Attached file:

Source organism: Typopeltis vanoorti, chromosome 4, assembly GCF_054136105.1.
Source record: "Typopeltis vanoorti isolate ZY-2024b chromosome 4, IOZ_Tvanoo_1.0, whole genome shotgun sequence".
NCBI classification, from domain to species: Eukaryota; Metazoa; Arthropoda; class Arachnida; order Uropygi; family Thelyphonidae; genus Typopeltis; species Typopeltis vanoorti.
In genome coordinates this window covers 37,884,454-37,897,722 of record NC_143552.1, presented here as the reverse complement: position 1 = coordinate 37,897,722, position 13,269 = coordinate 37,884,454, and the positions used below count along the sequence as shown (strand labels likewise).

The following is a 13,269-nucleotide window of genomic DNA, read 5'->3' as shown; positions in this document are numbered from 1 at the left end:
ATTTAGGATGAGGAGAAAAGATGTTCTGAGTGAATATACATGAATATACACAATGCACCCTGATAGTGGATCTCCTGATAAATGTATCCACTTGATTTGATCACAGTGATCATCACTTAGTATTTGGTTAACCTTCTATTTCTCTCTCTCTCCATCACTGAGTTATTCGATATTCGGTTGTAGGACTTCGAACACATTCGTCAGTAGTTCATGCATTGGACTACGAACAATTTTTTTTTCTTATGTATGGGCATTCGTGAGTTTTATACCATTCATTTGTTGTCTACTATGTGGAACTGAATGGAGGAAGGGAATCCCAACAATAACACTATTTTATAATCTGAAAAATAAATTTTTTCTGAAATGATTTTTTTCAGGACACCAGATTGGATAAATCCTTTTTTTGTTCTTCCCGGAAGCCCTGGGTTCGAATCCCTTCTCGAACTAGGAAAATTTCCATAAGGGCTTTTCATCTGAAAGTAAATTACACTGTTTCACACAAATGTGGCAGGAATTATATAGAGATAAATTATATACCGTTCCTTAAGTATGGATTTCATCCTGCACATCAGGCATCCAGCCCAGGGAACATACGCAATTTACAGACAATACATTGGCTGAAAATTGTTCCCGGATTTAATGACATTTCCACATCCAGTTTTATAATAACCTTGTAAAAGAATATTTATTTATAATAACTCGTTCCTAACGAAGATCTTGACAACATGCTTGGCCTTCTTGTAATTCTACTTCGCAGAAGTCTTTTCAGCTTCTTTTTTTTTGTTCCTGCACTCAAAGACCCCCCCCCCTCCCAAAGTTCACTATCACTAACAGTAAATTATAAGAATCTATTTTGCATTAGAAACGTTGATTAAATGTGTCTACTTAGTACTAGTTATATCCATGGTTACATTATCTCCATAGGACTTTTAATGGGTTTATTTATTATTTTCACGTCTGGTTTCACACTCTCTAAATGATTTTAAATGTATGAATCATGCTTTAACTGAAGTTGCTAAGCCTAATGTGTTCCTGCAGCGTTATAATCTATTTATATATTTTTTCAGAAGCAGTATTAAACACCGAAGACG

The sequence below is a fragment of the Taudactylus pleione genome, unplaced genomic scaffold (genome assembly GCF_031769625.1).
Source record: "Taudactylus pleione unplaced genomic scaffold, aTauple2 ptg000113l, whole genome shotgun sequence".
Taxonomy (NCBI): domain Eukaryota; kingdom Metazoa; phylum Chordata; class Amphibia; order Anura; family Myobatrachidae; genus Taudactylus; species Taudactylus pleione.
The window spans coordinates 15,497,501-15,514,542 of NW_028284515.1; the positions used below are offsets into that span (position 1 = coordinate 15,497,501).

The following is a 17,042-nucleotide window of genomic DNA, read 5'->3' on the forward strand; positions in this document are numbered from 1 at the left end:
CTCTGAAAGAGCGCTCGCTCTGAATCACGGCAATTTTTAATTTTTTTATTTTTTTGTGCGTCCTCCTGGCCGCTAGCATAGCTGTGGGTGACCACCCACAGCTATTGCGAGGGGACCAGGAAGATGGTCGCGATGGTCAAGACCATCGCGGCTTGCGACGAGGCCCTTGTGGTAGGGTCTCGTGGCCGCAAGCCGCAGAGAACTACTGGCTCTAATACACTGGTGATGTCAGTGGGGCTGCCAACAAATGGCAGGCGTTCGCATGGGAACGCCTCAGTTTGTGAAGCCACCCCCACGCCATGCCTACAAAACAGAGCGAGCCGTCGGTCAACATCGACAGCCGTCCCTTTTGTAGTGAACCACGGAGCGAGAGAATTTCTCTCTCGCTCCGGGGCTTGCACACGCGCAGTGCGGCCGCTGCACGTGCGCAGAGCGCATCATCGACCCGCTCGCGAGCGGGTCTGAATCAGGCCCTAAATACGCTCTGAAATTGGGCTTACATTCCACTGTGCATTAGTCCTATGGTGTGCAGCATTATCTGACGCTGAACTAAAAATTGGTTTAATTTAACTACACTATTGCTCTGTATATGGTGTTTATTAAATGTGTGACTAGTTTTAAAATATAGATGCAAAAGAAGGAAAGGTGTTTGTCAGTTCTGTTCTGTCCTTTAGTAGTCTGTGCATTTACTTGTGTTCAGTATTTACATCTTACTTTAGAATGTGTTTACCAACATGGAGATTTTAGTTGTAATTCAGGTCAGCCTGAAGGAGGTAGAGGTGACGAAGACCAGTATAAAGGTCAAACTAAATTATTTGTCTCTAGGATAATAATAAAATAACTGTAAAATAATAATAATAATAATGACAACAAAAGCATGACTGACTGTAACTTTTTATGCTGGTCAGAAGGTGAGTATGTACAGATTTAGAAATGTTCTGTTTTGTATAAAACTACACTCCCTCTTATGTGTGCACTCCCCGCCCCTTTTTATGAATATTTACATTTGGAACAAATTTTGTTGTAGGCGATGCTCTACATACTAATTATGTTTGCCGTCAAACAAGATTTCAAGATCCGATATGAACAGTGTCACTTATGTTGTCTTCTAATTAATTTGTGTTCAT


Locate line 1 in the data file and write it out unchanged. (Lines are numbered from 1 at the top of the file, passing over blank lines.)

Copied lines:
Source organism: Typopeltis vanoorti, chromosome 4, assembly GCF_054136105.1.